Here is another troubling example of how some supporters of Hillary Clinton regard dissenting views from fellow citizens as proof of malign character…and then seek to hurt them.
III. An NYU Student and the New York Times
“I’m a Muslim, But My Roommate Supports Trump,” writes NYU student Romaissaa Benzizoune in The New York Times. She begins,
When she outed herself to me as a Trump supporter, I realized I had finally found the “silent majority.” I looked at her, this suddenly strange girl who sleeps a few feet away from me, my college roommate. The silent majority has seen me put on my head scarf in the morning and take it off at night. The silent majority has touched my face, done my makeup, watches “Gilmore Girls” religiously. The silent majority occasionally enjoys sliced mango before bed.
We fought; I packed. This was Tuesday evening, so I headed to my friend’s dorm, where a small group of us, mainly black women, tried to find solace in one another as the country slowly fell to red. I tried and failed to speak, to write. I ignored my roommate’s lengthy texts.
Did she really expect me to respect her choice when her choice undermined my presence in this country, in this university, in my very own dorm room? Did she really expect me to shake her hand for supporting a candidate who would love to bar my relatives from this country, who has considered making people of my faith register in a specific database and carry special ID, Holocaust-style?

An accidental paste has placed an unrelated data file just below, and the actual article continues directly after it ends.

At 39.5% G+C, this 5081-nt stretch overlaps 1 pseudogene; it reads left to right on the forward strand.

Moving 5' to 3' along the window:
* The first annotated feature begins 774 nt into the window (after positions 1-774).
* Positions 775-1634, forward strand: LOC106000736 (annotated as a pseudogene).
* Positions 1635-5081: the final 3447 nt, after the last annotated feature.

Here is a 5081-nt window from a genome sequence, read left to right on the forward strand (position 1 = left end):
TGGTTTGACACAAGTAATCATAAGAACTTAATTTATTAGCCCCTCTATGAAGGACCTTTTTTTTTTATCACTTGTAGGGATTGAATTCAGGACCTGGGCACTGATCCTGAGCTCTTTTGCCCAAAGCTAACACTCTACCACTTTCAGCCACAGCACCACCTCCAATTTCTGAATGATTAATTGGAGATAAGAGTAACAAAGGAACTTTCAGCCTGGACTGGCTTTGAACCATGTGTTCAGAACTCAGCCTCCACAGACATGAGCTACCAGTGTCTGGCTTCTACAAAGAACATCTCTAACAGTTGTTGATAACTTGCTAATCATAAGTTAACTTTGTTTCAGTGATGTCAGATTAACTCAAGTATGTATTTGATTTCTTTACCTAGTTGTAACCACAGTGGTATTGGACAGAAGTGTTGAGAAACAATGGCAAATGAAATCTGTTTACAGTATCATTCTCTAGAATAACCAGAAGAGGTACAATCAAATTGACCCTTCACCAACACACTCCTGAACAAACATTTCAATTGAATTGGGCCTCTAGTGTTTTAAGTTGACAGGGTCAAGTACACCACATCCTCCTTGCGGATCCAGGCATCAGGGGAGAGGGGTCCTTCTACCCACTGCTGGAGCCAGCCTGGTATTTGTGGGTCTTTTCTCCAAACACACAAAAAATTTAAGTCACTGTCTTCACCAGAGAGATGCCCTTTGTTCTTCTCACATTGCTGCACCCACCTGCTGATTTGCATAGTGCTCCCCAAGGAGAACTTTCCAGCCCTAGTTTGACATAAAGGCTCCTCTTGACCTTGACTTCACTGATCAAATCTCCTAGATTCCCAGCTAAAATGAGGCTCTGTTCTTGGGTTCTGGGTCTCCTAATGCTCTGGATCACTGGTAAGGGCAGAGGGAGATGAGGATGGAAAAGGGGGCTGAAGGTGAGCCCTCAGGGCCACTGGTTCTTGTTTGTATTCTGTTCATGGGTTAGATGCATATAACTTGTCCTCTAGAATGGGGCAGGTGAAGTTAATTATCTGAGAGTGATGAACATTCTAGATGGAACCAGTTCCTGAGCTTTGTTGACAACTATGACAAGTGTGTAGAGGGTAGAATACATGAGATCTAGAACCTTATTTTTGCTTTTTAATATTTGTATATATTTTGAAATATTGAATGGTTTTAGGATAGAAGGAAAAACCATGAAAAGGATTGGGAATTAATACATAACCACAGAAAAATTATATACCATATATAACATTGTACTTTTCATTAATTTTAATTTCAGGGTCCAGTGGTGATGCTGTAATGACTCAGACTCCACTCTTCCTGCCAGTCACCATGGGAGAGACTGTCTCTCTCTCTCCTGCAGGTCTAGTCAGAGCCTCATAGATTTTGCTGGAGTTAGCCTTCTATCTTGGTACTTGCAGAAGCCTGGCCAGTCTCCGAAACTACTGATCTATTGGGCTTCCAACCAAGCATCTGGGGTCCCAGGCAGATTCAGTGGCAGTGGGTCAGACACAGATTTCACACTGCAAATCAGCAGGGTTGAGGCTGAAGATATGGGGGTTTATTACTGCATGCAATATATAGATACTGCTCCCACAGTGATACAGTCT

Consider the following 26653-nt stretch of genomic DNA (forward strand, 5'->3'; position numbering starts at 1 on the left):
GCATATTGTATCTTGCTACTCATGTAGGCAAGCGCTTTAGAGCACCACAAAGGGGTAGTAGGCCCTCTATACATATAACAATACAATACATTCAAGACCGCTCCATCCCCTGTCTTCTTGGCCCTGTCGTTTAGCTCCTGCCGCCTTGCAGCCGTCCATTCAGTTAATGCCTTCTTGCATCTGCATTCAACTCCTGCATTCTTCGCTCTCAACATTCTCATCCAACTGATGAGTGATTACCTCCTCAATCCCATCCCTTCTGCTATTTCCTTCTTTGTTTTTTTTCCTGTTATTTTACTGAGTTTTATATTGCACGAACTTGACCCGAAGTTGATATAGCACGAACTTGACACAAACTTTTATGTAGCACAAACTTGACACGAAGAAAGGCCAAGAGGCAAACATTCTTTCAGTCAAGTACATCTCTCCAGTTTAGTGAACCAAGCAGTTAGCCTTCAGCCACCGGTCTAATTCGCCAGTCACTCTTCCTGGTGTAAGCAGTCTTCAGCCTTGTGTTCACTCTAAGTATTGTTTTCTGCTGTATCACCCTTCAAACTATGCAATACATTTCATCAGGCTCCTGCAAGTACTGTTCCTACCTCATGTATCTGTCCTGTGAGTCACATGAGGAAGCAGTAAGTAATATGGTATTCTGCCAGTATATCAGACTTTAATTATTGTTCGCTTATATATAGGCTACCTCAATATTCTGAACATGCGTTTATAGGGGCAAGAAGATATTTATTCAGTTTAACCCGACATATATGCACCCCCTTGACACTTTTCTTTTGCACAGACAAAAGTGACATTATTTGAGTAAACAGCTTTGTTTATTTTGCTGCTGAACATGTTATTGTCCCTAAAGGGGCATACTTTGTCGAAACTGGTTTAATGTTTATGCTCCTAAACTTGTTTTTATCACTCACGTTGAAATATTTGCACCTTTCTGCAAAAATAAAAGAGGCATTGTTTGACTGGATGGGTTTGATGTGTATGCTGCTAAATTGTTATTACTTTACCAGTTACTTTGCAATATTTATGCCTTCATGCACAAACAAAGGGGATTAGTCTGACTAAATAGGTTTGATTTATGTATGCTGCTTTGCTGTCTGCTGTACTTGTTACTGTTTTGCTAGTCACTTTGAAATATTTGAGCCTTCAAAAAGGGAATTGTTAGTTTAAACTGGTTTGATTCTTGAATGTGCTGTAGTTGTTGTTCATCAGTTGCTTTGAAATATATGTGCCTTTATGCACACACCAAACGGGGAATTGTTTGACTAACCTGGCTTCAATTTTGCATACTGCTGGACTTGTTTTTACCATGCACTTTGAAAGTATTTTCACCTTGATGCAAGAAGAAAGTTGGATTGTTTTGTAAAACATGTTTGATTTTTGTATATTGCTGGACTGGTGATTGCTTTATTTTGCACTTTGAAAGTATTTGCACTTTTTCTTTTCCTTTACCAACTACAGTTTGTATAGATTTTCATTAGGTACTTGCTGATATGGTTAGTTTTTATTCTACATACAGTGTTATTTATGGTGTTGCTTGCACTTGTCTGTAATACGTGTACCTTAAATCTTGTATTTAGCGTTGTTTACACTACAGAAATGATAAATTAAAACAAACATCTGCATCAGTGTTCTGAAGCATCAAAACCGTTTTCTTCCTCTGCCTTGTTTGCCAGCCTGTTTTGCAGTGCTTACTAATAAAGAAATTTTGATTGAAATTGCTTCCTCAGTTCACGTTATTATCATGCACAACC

I’m not sure what she expected, but I’m certain the writer’s room mate assumed that her room mate wouldn’t write an article for the New York Times that did everything but mention her name, and intentionally made her a target of hate and harassment from fellow students, possibly faculty, and anti-Trump wackos who have been caught on video beating up Trump supporters.
What a terrible friend Benzizoune is; intolerant and cruel. The room mate isn’t the one who deserves criticism. She is the victim; she was betrayed by someone she thought she could trust, and whose friendship she thought was deeper than a political opinion. It is also irresponsible for the New York Times editors to allow the writer to finger her roommate on a famously liberal campus as someone to be reviled, after the room mate confided in her, wrongly thinking that her “friend” could be trusted not to use her candor against her. The writer’s name and school should not have been included in the article. Its purpose didn’t require that information, unless, of course, the objective was partly to punish Benzizoune’s “friend” for daring to support a Republican.
Since the obvious threat to the room mate was obvious, I have to wonder what the Times’ thinking was to allow this. It seems as irresponsible and the Muslim student’s article was vindictive.
Pointer: Ann Althouse